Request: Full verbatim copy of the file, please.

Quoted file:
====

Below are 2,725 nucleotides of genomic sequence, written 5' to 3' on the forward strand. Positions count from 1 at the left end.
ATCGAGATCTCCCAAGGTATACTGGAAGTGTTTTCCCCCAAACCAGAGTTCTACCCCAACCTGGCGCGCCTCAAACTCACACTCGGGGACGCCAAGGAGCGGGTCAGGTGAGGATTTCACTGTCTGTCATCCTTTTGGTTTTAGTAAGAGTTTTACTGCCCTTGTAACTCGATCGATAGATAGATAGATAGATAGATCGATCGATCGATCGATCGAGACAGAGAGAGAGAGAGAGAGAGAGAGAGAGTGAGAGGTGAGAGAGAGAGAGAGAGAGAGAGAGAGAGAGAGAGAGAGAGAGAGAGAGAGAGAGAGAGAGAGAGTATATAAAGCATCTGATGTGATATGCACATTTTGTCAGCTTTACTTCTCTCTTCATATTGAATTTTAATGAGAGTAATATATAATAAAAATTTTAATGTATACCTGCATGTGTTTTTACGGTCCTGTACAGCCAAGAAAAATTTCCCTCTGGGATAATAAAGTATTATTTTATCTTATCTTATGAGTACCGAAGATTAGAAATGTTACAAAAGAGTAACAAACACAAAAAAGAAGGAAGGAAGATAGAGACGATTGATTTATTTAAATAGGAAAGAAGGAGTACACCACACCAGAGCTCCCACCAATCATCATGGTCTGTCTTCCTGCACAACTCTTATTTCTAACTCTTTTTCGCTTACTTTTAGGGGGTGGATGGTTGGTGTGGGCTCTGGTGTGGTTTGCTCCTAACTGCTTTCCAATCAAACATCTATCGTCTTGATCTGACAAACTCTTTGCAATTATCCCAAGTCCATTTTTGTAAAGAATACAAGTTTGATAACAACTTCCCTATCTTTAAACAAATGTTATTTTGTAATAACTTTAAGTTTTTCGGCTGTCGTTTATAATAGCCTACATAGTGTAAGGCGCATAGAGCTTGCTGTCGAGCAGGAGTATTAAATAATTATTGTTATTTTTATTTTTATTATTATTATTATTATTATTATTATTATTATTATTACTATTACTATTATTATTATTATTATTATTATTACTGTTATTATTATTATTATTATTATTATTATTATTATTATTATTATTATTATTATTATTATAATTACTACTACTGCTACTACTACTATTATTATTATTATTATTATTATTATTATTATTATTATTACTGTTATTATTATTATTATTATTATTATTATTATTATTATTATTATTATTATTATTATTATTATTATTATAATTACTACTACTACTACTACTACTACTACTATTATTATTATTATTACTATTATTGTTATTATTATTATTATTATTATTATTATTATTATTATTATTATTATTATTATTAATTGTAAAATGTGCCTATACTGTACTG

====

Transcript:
Below are 2,725 nucleotides of genomic sequence, written 5' to 3' on the forward strand. Positions count from 1 at the left end.
ATCGAGATCTCCCAAGGTATACTGGAAGTGTTTTCCCCCAAACCAGAGTTCTACCCCAACCTGGCGCGCCTCAAACTCACACTCGGGGACGCCAAGGAGCGGGTCAGGTGAGGATTTCACTGTCTGTCATCCTTTTGGTTTTAGTAAGAGTTTTACTGCCCTTGTAACTCGATCGATAGATAGATAGATAGATAGATCGATCGATCGATCGATCGAGACAGAGAGAGAGAGAGAGAGAGAGAGAGAGTGAGAGGTGAGAGAGAGAGAGAGAGAGAGAGAGAGAGAGAGAGAGAGAGAGAGAGAGAGAGAGAGAGAGAGAGTATATAAAGCATCTGATGTGATATGCACATTTTGTCAGCTTTACTTCTCTCTTCATATTGAATTTTAATGAGAGTAATATATAATAAAAATTTTAATGTATACCTGCATGTGTTTTTACGGTCCTGTACAGCCAAGAAAAATTTCCCTCTGGGATAATAAAGTATTATTTTATCTTATCTTATGAGTACCGAAGATTAGAAATGTTACAAAAGAGTAACAAACACAAAAAAGAAGGAAGGAAGATAGAGACGATTGATTTATTTAAATAGGAAAGAAGGAGTACACCACACCAGAGCTCCCACCAATCATCATGGTCTGTCTTCCTGCACAACTCTTATTTCTAACTCTTTTTCGCTTACTTTTAGGGGGTGGATGGTTGGTGTGGGCTCTGGTGTGGTTTGCTCCTAACTGCTTTCCAATCAAACATCTATCGTCTTGATCTGACAAACTCTTTGCAATTATCCCAAGTCCATTTTTGTAAAGAATACAAGTTTGATAACAACTTCCCTATCTTTAAACAAATGTTATTTTGTAATAACTTTAAGTTTTTCGGCTGTCGTTTATAATAGCCTACATAGTGTAAGGCGCATAGAGCTTGCTGTCGAGCAGGAGTATTAAATAATTATTGTTATTTTTATTTTTATTATTATTATTATTATTATTATTATTATTATTATTACTATTACTATTATTATTATTATTATTATTATTACTGTTATTATTATTATTATTATTATTATTATTATTATTATTATTATTATTATTATTATTATAATTACTACTACTGCTACTACTACTATTATTATTATTATTATTATTATTATTATTATTATTATTACTGTTATTATTATTATTATTATTATTATTATTATTATTATTATTATTATTATTATTATTATTATTATTATAATTACTACTACTACTACTACTACTACTACTATTATTATTATTATTACTATTATTGTTATTATTATTATTATTATTATTATTATTATTATTATTATTATTATTATTATTAATTGTAAAATGTGCCTATACTGTACTG